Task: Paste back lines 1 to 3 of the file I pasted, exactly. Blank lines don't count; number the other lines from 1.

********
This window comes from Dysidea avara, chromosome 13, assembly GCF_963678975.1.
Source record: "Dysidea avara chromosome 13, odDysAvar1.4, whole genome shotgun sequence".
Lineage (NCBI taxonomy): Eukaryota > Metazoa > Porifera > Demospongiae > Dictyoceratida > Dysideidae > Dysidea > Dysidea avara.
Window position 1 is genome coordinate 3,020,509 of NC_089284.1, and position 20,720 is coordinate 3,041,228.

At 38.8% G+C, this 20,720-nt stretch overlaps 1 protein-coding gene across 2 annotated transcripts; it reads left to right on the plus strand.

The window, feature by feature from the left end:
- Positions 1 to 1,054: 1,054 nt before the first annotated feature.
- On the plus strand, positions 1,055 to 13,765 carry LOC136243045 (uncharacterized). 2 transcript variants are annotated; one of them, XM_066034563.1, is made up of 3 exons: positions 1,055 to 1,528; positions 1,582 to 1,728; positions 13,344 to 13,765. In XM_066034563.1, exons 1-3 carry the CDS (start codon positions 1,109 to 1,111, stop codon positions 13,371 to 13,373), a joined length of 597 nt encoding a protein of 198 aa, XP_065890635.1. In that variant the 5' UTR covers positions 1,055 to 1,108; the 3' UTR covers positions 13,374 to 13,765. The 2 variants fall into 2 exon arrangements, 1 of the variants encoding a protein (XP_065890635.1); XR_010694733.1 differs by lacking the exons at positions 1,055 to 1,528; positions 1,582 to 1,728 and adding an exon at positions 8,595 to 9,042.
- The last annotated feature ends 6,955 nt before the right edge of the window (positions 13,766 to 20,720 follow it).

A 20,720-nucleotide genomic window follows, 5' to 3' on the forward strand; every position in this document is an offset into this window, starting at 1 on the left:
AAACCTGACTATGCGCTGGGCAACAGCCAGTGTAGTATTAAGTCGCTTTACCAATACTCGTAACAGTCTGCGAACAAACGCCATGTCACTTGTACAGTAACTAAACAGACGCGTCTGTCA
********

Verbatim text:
This window comes from Dysidea avara, chromosome 13, assembly GCF_963678975.1.
Source record: "Dysidea avara chromosome 13, odDysAvar1.4, whole genome shotgun sequence".
Lineage (NCBI taxonomy): Eukaryota > Metazoa > Porifera > Demospongiae > Dictyoceratida > Dysideidae > Dysidea > Dysidea avara.